WASHINGTON (Reuters) - More than five million Medicare recipients have used preventive healthcare services to date in 2011, and U.S. health officials are trying to accelerate that trend to combat crippling healthcare costs.
The U.S. Department of Health and Human Services is launching a campaign to encourage Medicare recipients to take advantage of preventive services, including mammograms and prostate cancer screenings, in the hopes that early diagnosis and treatment will help save significant costs for the system.
The Obama administration’s healthcare overhaul, passed in early 2010, eliminated out-of-pocket costs for recommended preventive services and annual checkups at the beginning of this year. Healthcare costs are a central point of negotiation between Democrats and Republicans trying to tame spiraling U.S. debt.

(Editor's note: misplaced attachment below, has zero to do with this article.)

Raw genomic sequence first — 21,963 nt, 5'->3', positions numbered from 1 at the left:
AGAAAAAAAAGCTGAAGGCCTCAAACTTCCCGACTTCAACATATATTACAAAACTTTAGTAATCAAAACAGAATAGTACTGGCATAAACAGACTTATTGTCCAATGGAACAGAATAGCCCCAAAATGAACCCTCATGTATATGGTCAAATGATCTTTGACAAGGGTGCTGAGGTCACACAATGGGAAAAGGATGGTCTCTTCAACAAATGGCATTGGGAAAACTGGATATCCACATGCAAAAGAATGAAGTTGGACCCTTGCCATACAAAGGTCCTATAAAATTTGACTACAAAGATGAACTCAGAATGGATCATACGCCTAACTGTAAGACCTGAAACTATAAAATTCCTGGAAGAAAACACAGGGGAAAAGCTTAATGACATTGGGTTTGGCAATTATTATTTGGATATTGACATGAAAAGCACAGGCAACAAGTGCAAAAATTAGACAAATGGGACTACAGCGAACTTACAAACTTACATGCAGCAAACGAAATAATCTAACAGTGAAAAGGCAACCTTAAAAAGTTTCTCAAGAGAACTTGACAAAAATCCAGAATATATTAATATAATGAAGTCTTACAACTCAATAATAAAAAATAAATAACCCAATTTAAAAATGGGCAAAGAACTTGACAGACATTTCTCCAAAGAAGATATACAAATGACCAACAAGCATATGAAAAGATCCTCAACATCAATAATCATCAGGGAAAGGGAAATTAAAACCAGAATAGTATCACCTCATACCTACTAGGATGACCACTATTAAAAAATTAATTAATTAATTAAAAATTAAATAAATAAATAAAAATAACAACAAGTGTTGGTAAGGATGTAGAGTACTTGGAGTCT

But the uptake of services has been uneven, with one in six Medicare beneficiaries using at least one free service from January 1 through June 10, according to the Centers for Medicare and Medicaid Services (CMS).
“For some services, utilization is slightly higher than in 2010; for some, it is about the same; and for a few services there is a slight drop,” said Ellen Griffith, a CMS spokeswoman. “All of this supports the need for the multi-pronged public awareness campaign we launched today.”
CMS estimates the U.S. could save two-thirds of the $2 trillion it spends on preventable long-term illness by preventing chronic illnesses in Medicare beneficiaries.
Reporting by Andrew Seaman; Editing by Tim Dobbyn